Photo illustration Lazaro Gamio / Axios
One of the most fervent, but least discussed, elements of President Trump's master plan is the deconstruction of the regulatory state — hobbling EPA, Interior, Energy and more in a bid to — as aides see it— "open up the animal spirits of the economy."
You might call his Cabinet secretaries of the domestic departments "the gutters." Internally, they are known by some as "deconstructors," the men and one woman (Betsy Devos at the Department of Education) tapped because of their shared view in eviscerating key pieces of the agencies they will run.
The blueprint became visible when we connected the dots in department-by-department and agency-by-agency conversations. And when top advisers talked about what animated the selections of very conservative, very anti-government picks for the agencies with big regulatory reach.
A senior transition source said: "This is an important area that has flown under the radar among Democrats, and even Republicans and conservatives. President Trump plans to attack the regulatory state from every angle. The government has been captured by elites, which gets to the very core of what animates the president."
How this will unfold: According to internal administration documents that we viewed, plans include withdrawing or suspending major Obama rules that were not finalized; reopening major rules that have been finalized if they have "highly negative economic consequences"; suspending "forthcoming grants to non-profit groups and universities pending review"; and suspending some hires in progress.
A Republican lobbyist told us after meetings in Trump Tower and the West Wing that the Trump plan is clever because it undermines the regulatory machine, which the president can do by executive action, rather than trying to dismantle the machinery, which requires congressional approval and would be difficult to achieve quickly.
- Environmental Protection Agency: Top priorities include unwinding Obama's Clean Power Plan and regulations for Greenhouse Gas (GHG) emissions. Trump insiders also want to reopen the process for determining the appropriate fuel economy standards (CAFE).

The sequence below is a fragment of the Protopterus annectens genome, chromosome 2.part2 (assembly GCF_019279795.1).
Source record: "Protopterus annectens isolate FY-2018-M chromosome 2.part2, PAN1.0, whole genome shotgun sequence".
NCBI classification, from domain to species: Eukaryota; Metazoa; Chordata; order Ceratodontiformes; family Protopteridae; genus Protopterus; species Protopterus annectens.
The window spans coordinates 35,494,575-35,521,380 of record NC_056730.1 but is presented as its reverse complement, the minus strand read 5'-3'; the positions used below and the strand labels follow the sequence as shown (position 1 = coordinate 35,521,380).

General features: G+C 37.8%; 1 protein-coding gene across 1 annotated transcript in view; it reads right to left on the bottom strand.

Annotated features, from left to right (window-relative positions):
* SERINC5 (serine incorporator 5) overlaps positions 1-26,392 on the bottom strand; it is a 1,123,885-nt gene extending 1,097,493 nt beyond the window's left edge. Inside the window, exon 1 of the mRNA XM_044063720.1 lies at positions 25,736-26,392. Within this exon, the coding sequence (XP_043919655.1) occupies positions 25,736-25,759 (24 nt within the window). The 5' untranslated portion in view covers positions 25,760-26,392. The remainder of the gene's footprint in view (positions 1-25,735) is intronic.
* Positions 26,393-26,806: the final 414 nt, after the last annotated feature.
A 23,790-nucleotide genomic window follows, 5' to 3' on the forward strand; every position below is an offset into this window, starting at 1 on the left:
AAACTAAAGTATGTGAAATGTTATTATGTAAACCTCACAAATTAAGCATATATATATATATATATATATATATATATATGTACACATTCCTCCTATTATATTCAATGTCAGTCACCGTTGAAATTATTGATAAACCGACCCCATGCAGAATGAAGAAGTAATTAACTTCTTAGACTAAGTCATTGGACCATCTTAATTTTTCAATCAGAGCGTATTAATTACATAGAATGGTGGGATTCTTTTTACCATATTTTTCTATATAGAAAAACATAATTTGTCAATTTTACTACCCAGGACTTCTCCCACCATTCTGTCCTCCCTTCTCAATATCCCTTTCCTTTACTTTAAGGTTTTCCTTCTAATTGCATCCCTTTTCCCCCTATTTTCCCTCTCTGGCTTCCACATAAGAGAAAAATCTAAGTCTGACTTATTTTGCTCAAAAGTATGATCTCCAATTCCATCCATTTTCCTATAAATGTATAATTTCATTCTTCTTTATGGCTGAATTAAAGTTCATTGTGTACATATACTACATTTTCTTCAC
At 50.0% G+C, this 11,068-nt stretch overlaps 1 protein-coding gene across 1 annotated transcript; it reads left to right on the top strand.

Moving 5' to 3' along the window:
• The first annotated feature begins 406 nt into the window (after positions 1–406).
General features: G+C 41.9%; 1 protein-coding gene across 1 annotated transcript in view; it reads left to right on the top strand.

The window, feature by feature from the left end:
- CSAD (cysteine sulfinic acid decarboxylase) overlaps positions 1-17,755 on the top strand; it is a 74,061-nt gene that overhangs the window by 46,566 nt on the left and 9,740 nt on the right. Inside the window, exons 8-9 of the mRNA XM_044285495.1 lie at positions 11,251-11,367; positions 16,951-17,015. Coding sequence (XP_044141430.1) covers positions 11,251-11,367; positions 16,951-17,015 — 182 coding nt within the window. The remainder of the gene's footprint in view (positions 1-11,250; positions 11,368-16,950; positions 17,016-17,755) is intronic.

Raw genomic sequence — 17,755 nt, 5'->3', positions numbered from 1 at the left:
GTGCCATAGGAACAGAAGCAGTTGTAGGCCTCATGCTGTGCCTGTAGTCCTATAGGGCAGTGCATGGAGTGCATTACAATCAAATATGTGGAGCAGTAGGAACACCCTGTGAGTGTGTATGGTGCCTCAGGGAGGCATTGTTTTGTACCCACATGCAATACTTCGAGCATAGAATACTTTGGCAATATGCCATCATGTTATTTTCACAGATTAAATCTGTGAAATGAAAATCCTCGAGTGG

- Department of the Interior: Re-open the so-called five-year leasing plan, which is used to determine the offshore areas available for energy exploration.
- Department of Energy: Freeze on all regulations, loan guarantees, and deployment of energy technologies. The plan is to evaluate all of them on a case-by-case basis and unwind the elements of Obama's Climate Action Plan under the purview of the DOE.
- Department of Education: There are two big potential actions that some of his education advisers are pushing. Creating a tax credit program to support the educational needs of students is one idea. Making Title I funding portable is another. Title I funding makes up the largest portion of federal education spending. Currently the funding – which goes to poor kids – is given to public schools to administer. Some senior Trump officials wanted to give that money directly to families to use as they see fit (which could mean private schools.) That act alone would be highly disruptive and would enrage progressives. Another major — and less discussed — priority is likely to be reforming Obama's federal loan programs for higher education. Trump insiders believe the federal government has gone way beyond its proper bounds as a loans provider.
The power behind the throne: Much like the nationalistic inaugural speech, and today's push for new immigration restrictions, the quick-strike, hard-line approach to gutting regulation was championed by strategist Steve Bannon and policy guru Stephen Miller, among others.
Previously in Trump 101: